GG: To identify and evaluate this dependence, economists speak rather of elasticity of GDP relative to energy: most believe the next 8-10%. Yet the analysis of long time series of primary energy consumption over thirty countries shows that in fact it is permanently and structurally close to 60-70%. To be more specific, when the primary energy consumption increases by 10%, GDP tends to grow 6-7% on average, with a possible delay of up to eighteen months. Of course, this finding must take into account that many other variables stir together the energy consumption, which also have an influence on GDP. We must therefore interpret this with caution. Moreover, the ratio of 60% varies between countries and over time: it is lower today in Europe and the United States, and it is weaker today than before the two oil shocks of the 1970s . But one thing is certain: our economies are much more dependent on energy than "orthodox" economists want to admit.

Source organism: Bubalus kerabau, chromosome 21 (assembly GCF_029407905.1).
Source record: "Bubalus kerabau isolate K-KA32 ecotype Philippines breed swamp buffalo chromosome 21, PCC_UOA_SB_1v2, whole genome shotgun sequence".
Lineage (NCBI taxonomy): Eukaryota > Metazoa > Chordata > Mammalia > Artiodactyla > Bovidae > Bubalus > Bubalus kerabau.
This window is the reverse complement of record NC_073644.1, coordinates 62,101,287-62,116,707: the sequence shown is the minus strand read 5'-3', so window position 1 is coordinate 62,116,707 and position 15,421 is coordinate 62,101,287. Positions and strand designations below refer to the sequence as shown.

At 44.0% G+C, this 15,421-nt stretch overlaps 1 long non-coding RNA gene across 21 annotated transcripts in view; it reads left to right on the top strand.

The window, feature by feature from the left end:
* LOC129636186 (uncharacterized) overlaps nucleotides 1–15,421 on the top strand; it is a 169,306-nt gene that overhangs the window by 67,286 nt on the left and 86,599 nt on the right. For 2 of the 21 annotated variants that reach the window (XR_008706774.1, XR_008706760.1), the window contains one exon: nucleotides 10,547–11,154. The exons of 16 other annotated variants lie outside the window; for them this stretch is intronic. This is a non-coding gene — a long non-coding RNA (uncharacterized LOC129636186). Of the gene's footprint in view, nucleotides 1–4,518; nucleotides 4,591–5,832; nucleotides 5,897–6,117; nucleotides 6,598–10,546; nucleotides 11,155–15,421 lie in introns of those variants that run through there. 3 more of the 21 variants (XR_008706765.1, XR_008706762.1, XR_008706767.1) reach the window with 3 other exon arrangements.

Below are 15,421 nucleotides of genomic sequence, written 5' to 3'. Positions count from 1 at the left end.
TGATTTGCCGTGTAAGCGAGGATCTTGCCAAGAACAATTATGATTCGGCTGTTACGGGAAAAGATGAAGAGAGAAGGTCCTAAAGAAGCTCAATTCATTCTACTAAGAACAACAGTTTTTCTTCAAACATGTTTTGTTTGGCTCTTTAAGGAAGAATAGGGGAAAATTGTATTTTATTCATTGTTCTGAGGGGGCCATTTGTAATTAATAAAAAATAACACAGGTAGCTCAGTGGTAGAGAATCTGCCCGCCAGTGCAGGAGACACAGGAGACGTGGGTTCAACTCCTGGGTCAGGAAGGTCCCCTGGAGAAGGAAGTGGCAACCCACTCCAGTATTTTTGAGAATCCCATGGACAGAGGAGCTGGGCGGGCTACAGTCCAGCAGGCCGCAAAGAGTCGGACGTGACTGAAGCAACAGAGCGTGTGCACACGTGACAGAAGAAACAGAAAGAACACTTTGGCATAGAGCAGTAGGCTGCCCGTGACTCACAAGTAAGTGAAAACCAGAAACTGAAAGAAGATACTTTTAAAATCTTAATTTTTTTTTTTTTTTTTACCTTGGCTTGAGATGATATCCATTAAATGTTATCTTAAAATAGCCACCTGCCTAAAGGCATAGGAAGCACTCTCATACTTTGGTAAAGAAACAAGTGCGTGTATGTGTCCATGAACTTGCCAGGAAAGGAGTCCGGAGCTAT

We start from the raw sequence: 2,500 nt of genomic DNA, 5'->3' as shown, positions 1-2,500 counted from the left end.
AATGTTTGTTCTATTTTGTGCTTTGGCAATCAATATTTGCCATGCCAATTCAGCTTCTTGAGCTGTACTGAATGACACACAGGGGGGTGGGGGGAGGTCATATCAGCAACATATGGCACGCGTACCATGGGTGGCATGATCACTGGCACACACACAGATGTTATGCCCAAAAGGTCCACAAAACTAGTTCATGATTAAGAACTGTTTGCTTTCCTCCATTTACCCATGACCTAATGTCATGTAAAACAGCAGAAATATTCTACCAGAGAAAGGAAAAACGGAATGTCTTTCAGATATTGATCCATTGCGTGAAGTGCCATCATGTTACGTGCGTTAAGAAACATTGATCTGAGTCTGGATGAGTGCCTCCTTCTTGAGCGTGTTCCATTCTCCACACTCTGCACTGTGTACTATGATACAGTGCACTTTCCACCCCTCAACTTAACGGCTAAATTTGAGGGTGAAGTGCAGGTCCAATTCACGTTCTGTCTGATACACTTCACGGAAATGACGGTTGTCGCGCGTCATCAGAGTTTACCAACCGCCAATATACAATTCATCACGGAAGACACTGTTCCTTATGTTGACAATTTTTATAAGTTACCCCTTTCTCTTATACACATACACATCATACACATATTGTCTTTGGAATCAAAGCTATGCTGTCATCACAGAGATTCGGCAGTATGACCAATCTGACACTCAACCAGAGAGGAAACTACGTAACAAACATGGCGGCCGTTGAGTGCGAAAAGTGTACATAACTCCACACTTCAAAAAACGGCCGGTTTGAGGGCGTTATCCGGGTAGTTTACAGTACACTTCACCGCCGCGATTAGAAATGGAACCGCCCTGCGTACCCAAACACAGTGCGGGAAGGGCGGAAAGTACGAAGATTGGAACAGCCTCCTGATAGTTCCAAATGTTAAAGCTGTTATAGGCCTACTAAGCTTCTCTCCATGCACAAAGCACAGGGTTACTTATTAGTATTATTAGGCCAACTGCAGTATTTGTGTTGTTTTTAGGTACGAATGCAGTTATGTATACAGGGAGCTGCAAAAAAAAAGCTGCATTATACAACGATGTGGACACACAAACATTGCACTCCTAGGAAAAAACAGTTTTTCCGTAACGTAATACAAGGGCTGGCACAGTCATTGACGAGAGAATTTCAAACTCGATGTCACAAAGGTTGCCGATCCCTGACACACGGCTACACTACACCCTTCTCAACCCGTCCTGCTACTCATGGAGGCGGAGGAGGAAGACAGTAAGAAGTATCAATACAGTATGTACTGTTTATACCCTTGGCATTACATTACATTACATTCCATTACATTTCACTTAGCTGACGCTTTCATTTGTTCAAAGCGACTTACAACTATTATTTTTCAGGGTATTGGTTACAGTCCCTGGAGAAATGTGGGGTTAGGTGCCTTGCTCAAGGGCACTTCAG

How economists can they neglect the impact of energy?
GG: Not all economists, especially those from the mainstream neoclassical! For physicists, it is clear that nothing on Earth happens without intervention, to a place or another, energy. Yet this triviality is not accepted by all neoclassical economists. Most of them continued use of small highly questionable reasoning to justify their lack of interest and energy of all natural resources. These "small arguments" are precisely those that deconstructs Steve Keen in his book Economic Deception 1. The non-energy commodities are also a huge issue, first and foremost minerals, which largely confirms the research that I I started with Olivier Vidal, of the Institute of Earth Sciences 2 in Grenoble."
Note that we probably don't speak of the same "energy".
My vision is that if there is no technology change, the multiplicator is uninteresting.
what have huge impact, is a technology revolution, which allow new applications.
maybe also the notion of growth as measured today does not catch the improvement enough.
By the way I expect soon a big experiment.